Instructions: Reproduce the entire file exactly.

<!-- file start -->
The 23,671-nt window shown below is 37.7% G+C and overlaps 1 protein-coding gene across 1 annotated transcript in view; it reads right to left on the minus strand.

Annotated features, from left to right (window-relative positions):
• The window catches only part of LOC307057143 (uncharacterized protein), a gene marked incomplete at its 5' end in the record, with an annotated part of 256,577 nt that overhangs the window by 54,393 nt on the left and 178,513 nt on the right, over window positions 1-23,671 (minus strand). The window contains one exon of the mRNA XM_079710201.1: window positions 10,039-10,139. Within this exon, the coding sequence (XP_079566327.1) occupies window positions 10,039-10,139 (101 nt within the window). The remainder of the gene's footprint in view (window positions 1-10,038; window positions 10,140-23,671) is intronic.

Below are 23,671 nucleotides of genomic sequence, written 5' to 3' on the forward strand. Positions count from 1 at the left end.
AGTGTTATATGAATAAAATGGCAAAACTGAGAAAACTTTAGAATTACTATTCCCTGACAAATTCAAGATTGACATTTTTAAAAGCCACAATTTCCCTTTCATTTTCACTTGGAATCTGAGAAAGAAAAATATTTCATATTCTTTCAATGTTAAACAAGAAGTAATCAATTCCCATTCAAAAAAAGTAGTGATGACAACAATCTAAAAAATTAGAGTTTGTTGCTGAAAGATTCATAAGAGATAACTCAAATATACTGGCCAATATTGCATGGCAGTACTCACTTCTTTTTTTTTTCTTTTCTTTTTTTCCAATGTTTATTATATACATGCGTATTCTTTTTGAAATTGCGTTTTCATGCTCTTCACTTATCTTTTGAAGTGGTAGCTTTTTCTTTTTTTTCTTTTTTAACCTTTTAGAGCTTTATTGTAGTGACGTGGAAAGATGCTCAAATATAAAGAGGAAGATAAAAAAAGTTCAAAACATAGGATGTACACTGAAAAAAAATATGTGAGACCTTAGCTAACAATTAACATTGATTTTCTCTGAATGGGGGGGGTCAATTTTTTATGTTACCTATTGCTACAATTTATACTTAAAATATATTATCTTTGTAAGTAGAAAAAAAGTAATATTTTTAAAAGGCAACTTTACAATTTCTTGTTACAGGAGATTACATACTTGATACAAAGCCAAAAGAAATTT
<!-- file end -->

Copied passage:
The 23,671-nt window shown below is 37.7% G+C and overlaps 1 protein-coding gene across 1 annotated transcript in view; it reads right to left on the minus strand.

Annotated features, from left to right (window-relative positions):
• The window catches only part of LOC307057143 (uncharacterized protein), a gene marked incomplete at its 5' end in the record, with an annotated part of 256,577 nt that overhangs the window by 54,393 nt on the left and 178,513 nt on the right, over window positions 1-23,671 (minus strand). The window contains one exon of the mRNA XM_079710201.1: window positions 10,039-10,139. Within this exon, the coding sequence (XP_079566327.1) occupies window positions 10,039-10,139 (101 nt within the window). The remainder of the gene's footprint in view (window positions 1-10,038; window positions 10,140-23,671) is intronic.

Below are 23,671 nucleotides of genomic sequence, written 5' to 3' on the forward strand. Positions count from 1 at the left end.
AGTGTTATATGAATAAAATGGCAAAACTGAGAAAACTTTAGAATTACTATTCCCTGACAAATTCAAGATTGACATTTTTAAAAGCCACAATTTCCCTTTCATTTTCACTTGGAATCTGAGAAAGAAAAATATTTCATATTCTTTCAATGTTAAACAAGAAGTAATCAATTCCCATTCAAAAAAAGTAGTGATGACAACAATCTAAAAAATTAGAGTTTGTTGCTGAAAGATTCATAAGAGATAACTCAAATATACTGGCCAATATTGCATGGCAGTACTCACTTCTTTTTTTTTTCTTTTCTTTTTTTCCAATGTTTATTATATACATGCGTATTCTTTTTGAAATTGCGTTTTCATGCTCTTCACTTATCTTTTGAAGTGGTAGCTTTTTCTTTTTTTTCTTTTTTAACCTTTTAGAGCTTTATTGTAGTGACGTGGAAAGATGCTCAAATATAAAGAGGAAGATAAAAAAAGTTCAAAACATAGGATGTACACTGAAAAAAAATATGTGAGACCTTAGCTAACAATTAACATTGATTTTCTCTGAATGGGGGGGGTCAATTTTTTATGTTACCTATTGCTACAATTTATACTTAAAATATATTATCTTTGTAAGTAGAAAAAAAGTAATATTTTTAAAAGGCAACTTTACAATTTCTTGTTACAGGAGATTACATACTTGATACAAAGCCAAAAGAAATTT